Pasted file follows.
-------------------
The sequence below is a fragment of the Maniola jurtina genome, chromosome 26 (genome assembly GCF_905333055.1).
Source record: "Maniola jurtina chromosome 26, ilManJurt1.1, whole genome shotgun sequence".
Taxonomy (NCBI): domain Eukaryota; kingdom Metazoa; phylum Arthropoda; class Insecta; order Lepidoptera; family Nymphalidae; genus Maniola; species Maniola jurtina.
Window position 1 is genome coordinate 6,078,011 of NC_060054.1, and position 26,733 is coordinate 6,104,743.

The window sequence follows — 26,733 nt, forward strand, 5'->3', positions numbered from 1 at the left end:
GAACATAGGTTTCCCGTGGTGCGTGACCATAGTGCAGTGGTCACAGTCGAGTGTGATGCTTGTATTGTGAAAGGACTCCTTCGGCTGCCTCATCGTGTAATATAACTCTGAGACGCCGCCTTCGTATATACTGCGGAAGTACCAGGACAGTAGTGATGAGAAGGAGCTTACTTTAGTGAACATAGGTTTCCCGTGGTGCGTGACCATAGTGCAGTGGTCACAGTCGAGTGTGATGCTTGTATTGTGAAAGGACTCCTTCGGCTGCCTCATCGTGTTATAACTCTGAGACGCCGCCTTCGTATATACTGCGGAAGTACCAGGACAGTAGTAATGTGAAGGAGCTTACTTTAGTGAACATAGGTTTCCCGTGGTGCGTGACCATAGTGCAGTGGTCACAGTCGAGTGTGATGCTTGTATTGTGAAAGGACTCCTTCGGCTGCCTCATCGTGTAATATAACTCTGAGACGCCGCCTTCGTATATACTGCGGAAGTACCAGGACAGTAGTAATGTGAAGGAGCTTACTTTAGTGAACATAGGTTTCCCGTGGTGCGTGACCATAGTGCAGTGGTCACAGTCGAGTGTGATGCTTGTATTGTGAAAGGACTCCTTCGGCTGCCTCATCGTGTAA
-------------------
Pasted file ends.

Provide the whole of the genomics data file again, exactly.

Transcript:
The sequence below is a fragment of the Maniola jurtina genome, chromosome 26 (genome assembly GCF_905333055.1).
Source record: "Maniola jurtina chromosome 26, ilManJurt1.1, whole genome shotgun sequence".
Taxonomy (NCBI): domain Eukaryota; kingdom Metazoa; phylum Arthropoda; class Insecta; order Lepidoptera; family Nymphalidae; genus Maniola; species Maniola jurtina.
Window position 1 is genome coordinate 6,078,011 of NC_060054.1, and position 26,733 is coordinate 6,104,743.

The window sequence follows — 26,733 nt, forward strand, 5'->3', positions numbered from 1 at the left end:
GAACATAGGTTTCCCGTGGTGCGTGACCATAGTGCAGTGGTCACAGTCGAGTGTGATGCTTGTATTGTGAAAGGACTCCTTCGGCTGCCTCATCGTGTAATATAACTCTGAGACGCCGCCTTCGTATATACTGCGGAAGTACCAGGACAGTAGTGATGAGAAGGAGCTTACTTTAGTGAACATAGGTTTCCCGTGGTGCGTGACCATAGTGCAGTGGTCACAGTCGAGTGTGATGCTTGTATTGTGAAAGGACTCCTTCGGCTGCCTCATCGTGTTATAACTCTGAGACGCCGCCTTCGTATATACTGCGGAAGTACCAGGACAGTAGTAATGTGAAGGAGCTTACTTTAGTGAACATAGGTTTCCCGTGGTGCGTGACCATAGTGCAGTGGTCACAGTCGAGTGTGATGCTTGTATTGTGAAAGGACTCCTTCGGCTGCCTCATCGTGTAATATAACTCTGAGACGCCGCCTTCGTATATACTGCGGAAGTACCAGGACAGTAGTAATGTGAAGGAGCTTACTTTAGTGAACATAGGTTTCCCGTGGTGCGTGACCATAGTGCAGTGGTCACAGTCGAGTGTGATGCTTGTATTGTGAAAGGACTCCTTCGGCTGCCTCATCGTGTAA